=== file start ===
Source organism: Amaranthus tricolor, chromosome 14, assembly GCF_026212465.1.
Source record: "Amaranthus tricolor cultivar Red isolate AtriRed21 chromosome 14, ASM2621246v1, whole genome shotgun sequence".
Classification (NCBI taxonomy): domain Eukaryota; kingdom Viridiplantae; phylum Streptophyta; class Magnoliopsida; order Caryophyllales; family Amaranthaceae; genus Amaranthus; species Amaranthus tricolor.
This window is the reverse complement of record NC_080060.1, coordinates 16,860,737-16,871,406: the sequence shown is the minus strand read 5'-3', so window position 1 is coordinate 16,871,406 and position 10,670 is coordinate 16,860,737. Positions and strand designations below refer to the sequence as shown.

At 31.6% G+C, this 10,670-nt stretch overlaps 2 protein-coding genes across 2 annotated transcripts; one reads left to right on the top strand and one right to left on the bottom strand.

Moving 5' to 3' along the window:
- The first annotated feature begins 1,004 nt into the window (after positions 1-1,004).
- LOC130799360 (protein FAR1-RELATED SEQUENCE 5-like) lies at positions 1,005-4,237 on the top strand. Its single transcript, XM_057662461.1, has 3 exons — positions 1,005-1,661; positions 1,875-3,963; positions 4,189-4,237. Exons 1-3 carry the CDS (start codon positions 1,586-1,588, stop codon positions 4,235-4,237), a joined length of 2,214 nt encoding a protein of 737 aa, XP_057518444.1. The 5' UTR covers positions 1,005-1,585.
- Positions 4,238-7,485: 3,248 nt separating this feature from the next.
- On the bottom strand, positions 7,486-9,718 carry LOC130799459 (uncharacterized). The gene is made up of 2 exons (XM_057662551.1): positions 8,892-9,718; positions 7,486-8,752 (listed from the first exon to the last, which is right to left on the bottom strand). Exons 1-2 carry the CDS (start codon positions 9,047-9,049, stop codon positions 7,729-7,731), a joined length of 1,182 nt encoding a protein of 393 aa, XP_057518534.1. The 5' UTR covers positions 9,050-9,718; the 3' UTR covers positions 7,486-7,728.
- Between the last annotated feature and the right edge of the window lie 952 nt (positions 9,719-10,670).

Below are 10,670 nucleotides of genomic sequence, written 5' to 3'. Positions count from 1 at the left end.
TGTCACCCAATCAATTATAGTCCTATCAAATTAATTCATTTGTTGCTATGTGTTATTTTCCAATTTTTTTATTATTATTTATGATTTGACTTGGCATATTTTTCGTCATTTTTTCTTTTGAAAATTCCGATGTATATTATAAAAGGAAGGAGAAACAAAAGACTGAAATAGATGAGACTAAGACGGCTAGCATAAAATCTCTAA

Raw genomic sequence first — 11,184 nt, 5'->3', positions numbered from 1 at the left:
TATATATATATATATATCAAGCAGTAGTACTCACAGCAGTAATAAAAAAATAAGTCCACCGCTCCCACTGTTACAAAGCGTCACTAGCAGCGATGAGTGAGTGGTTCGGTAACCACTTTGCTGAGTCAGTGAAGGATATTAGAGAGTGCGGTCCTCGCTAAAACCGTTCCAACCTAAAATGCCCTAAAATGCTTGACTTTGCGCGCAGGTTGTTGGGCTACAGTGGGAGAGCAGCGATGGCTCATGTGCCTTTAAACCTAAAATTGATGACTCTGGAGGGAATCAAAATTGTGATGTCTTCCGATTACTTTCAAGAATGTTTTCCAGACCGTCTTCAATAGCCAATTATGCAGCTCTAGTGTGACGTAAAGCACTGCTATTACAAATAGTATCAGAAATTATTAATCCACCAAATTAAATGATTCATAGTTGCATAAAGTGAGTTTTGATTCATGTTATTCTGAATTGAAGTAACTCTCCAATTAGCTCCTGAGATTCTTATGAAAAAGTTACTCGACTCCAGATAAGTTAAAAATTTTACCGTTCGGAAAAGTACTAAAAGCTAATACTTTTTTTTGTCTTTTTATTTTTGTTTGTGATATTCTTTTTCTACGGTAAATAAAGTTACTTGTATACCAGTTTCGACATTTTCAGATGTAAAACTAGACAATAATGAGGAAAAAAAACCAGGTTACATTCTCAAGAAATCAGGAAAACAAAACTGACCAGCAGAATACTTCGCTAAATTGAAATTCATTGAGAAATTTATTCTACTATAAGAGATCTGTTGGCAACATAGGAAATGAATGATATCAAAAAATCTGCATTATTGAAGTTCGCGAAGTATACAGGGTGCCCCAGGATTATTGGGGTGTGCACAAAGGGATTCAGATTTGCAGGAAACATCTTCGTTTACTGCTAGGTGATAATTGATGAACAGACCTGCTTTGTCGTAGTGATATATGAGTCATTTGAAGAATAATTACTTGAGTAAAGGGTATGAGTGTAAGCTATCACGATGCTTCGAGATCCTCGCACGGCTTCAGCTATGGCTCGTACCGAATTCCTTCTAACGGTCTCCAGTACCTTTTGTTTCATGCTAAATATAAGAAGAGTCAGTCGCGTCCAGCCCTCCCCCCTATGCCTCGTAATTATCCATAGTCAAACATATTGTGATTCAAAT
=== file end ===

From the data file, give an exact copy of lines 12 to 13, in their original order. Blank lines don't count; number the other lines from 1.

Below are 10,670 nucleotides of genomic sequence, written 5' to 3'. Positions count from 1 at the left end.
TGTCACCCAATCAATTATAGTCCTATCAAATTAATTCATTTGTTGCTATGTGTTATTTTCCAATTTTTTTATTATTATTTATGATTTGACTTGGCATATTTTTCGTCATTTTTTCTTTTGAAAATTCCGATGTATATTATAAAAGGAAGGAGAAACAAAAGACTGAAATAGATGAGACTAAGACGGCTAGCATAAAATCTCTAA